Afzaal family's legacy lives on in special mural to mark 1 year since London, Ont., attack
Special anniversary mural is part of events to honour Muslim family killed June 6, 2021
A year ago today, London, Ont., and the world were shocked to learn a vehicle attack on the Afzaal family while they were out for a walk had left four of them dead.
Now, some of those closest to 15-year-old Yumnah Afzaal have created a mural inspired by her love of art in a project that has helped them heal. It will be revealed later Monday at the site of the attack, at the intersection of Hyde Park Road and South Carriage Road.
Yumnah was the artist behind a mural of her own the summer before the Grade 10 student, her parents, Salman Afzaal and Madiha Salman, and her grandmother, Talat Afzaal, were killed in the June 6, 2021, attack that police have said was motivated by hate. Yumnah's brother, nine years old at the time, survived.
The man charged with murder and related terror offences is expected to go to trial in 2023.
In the meantime, people in London are doing their part to honour the Afzaals on this first anniversary while raising awareness about Islamophobia.
Aya Abdul Hamid said her friend Yumnah's original mural was a way for her to leave her legacy at the London Islamic School, where she'd studied and her creation now has a home.
Aya said she got involved in the new art project as a way to continue Yumnah's legacy and "leave a statement of the family."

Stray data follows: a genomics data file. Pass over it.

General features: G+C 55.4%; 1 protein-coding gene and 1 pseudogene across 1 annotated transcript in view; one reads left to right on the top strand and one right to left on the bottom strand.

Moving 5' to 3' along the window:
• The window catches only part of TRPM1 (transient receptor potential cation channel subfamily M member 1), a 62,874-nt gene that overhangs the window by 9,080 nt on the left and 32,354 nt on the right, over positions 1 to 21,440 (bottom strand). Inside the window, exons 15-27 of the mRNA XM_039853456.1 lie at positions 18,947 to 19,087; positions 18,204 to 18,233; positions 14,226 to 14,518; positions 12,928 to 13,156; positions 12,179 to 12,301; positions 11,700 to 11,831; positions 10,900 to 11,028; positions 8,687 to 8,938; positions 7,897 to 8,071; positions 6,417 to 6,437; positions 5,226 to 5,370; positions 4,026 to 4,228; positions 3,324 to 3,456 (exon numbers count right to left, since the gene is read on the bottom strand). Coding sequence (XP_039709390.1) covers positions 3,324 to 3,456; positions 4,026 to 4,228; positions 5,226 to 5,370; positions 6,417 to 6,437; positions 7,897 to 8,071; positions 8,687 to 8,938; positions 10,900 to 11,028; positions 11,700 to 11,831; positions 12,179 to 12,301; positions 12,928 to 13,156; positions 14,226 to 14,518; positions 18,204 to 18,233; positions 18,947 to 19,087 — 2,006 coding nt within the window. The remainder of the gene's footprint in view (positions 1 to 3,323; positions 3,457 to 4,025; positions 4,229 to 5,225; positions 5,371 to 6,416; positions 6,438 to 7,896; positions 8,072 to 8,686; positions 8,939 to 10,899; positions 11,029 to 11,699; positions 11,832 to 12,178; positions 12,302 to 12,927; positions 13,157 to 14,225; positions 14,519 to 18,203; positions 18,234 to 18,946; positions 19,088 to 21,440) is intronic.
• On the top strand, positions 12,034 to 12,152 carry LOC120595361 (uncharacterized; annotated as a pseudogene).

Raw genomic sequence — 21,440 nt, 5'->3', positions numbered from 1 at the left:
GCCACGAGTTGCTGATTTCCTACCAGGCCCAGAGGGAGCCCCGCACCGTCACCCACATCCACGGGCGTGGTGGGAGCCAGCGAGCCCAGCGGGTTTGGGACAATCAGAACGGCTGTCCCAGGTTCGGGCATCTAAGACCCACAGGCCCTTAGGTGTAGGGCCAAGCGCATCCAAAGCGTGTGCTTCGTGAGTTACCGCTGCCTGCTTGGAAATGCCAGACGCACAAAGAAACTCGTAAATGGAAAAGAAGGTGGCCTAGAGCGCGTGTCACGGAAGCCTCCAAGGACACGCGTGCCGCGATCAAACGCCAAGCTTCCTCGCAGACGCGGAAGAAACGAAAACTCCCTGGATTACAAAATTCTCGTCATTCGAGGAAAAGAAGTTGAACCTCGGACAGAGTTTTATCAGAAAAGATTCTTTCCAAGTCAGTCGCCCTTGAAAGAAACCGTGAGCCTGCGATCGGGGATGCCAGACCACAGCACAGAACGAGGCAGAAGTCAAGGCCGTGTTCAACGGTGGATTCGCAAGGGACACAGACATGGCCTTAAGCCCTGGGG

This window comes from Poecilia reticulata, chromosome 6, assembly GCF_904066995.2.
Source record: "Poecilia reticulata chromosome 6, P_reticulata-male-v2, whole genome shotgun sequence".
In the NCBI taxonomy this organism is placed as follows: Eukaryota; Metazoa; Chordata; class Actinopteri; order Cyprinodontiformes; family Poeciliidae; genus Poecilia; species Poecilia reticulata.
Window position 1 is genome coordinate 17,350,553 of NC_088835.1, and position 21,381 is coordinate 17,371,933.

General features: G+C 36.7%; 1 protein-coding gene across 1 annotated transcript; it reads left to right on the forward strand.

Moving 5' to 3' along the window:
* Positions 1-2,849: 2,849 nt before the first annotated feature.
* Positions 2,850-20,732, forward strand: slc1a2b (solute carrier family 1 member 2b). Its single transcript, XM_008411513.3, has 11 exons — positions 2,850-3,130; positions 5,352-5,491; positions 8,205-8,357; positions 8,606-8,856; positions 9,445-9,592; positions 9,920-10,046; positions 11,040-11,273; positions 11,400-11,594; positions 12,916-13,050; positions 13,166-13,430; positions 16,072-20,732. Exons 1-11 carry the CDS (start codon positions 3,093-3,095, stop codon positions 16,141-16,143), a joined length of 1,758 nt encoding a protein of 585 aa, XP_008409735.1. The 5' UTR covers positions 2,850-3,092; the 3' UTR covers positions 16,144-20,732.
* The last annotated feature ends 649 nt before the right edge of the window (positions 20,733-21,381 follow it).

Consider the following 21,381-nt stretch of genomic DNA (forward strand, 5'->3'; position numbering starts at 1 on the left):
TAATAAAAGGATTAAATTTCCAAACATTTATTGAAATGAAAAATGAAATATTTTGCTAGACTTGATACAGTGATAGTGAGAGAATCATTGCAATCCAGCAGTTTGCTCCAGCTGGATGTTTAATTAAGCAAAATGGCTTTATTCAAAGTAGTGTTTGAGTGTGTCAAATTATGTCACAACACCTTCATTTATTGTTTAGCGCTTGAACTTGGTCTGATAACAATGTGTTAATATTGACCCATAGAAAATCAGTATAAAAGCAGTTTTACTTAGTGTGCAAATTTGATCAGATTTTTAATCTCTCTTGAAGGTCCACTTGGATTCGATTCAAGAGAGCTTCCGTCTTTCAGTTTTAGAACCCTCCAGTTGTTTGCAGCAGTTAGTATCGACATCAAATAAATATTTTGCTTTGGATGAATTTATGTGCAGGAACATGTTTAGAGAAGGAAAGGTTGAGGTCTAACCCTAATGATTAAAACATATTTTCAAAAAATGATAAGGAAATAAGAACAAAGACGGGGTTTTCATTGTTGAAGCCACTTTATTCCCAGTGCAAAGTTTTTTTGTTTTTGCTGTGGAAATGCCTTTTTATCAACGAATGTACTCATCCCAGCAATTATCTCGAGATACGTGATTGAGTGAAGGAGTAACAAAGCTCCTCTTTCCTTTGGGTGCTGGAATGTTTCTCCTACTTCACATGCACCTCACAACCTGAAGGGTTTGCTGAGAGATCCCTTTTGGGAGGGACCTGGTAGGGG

"It's definitely been a way of healing after it happened," said the 16-year-old. "As someone who is young ... you can never be prepared for something like this in the way that it came and how sudden it was."
Aya said "continuing on what [Yumnah] probably would have wanted to continue on" also helped in the healing process.
A community effort
The new mural is a collaboration with family and friends of the Afzaals, as well as:
- Muslim artist Wajeha Chams.
- Indigenous artist Mike Cywink.
- The Muslim Resource Centre for Social Support and Integration.
- The City of London, which funded the project.
Another of Yumnah's close friends, Huda Sallam, who was involved in the mural project, said she offered her opinions and "emotional support" to Yumnah when she was working on her original mural. Huda also tried to bring Yumnah's artistic sensibilities to the new piece.
"I definitely tried to see it from her eye," explained the 15-year-old.
Huda said she hasn't been able to go to the intersection where the attack took place, but the mural may change that.
"Having something as beautiful as that sitting there, I think it'll be easier for me to go back every now and then and just kind of remember her.
"And I think that a lot of the friends and families are going to get together at some point to go and just sit there and just, you know, remember how this mural came about, and have those memories and thoughts within it."
The mural's unveiling is part of five days of events, which started Friday and end Wednesday, that were organized. They also include a vigil, a march and workshops.
Aya hopes the mural will help people see how the family lived instead of how their lives were taken away.
She also stressed that the Afzaals were much more than a family who were killed because of their religious beliefs.
"The whole family was just such a peaceful family, so calming … and I feel like they were so understanding and so generous in the way they were and the way they carried themselves as humans. And I know their parents raised Yumnah and [her brother] very well. Very, very well."